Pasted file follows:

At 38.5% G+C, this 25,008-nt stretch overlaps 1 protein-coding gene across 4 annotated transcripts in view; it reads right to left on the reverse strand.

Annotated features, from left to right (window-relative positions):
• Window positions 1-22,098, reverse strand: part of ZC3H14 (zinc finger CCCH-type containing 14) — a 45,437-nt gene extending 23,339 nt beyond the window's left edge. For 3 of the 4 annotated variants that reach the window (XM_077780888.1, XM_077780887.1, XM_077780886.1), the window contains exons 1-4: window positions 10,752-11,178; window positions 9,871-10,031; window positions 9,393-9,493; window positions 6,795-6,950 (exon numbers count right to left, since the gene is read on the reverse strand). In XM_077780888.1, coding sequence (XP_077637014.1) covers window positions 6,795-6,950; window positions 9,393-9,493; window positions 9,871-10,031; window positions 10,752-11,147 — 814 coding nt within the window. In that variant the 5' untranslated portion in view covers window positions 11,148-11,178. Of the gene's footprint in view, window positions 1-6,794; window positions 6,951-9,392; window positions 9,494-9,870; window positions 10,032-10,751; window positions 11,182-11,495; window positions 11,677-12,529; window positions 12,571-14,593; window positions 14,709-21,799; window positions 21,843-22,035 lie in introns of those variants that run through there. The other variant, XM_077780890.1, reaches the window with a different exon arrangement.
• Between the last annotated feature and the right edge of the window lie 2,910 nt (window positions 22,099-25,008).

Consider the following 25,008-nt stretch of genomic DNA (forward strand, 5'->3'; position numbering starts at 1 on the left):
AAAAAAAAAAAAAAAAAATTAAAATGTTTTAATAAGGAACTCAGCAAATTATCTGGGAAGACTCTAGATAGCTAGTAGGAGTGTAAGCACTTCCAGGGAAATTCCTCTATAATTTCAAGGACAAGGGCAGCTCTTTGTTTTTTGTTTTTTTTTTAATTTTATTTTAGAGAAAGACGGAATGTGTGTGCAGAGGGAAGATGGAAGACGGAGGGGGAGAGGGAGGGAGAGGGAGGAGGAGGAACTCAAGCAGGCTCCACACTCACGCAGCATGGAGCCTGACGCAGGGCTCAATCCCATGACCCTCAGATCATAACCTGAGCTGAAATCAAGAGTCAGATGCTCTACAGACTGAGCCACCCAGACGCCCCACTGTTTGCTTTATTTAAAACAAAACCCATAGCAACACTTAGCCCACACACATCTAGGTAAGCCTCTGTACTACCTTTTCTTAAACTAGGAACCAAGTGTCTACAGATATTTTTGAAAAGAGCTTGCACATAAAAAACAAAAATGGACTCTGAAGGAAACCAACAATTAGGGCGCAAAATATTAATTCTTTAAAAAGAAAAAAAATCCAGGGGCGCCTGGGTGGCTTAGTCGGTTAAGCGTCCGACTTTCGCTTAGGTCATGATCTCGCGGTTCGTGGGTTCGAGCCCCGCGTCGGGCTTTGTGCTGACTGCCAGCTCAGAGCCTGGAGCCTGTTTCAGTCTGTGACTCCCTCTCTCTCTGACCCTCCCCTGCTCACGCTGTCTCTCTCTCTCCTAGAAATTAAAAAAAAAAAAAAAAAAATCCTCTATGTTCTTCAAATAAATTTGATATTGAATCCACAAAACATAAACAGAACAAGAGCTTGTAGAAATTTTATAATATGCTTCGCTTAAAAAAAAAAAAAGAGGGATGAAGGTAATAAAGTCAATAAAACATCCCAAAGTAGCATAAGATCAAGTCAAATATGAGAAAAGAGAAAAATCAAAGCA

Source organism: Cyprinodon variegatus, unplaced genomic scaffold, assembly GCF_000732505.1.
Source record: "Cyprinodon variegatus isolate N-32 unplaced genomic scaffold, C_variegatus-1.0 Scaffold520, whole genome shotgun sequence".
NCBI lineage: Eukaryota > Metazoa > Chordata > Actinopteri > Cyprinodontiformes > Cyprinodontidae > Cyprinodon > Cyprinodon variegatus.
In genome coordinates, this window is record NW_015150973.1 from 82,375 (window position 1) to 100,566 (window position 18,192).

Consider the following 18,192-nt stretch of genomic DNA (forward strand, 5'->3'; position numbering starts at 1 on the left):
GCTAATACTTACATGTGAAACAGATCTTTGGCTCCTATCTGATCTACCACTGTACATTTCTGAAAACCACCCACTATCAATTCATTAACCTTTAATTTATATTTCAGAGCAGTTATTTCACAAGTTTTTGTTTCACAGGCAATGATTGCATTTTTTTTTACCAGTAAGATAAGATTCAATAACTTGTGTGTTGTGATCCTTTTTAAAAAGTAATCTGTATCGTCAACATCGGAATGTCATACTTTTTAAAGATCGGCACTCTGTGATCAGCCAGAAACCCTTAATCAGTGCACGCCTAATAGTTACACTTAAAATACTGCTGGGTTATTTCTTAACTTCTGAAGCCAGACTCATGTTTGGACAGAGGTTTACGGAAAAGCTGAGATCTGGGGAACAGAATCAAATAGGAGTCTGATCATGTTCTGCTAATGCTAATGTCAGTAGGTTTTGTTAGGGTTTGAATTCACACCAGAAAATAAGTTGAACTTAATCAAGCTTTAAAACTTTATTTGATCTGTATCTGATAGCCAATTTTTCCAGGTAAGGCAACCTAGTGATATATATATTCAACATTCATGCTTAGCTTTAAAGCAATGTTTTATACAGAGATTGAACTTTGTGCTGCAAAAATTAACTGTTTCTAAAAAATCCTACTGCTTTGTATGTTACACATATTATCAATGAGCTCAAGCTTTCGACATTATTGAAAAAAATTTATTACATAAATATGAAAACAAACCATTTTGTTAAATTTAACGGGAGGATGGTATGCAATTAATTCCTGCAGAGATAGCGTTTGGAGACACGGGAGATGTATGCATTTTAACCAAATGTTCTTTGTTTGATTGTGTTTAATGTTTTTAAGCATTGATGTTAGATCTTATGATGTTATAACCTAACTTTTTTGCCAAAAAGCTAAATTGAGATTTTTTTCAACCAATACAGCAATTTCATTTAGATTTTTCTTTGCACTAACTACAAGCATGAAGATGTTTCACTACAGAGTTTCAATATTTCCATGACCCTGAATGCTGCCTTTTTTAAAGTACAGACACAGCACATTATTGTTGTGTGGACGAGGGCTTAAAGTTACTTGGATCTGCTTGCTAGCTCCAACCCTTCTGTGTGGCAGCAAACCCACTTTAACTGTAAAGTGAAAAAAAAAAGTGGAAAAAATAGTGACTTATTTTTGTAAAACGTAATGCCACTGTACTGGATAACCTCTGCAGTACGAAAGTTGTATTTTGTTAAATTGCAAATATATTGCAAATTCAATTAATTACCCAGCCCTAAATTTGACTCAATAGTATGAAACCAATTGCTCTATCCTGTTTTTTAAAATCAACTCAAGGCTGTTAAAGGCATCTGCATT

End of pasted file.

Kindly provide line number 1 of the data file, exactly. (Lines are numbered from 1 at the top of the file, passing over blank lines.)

At 38.5% G+C, this 25,008-nt stretch overlaps 1 protein-coding gene across 4 annotated transcripts in view; it reads right to left on the reverse strand.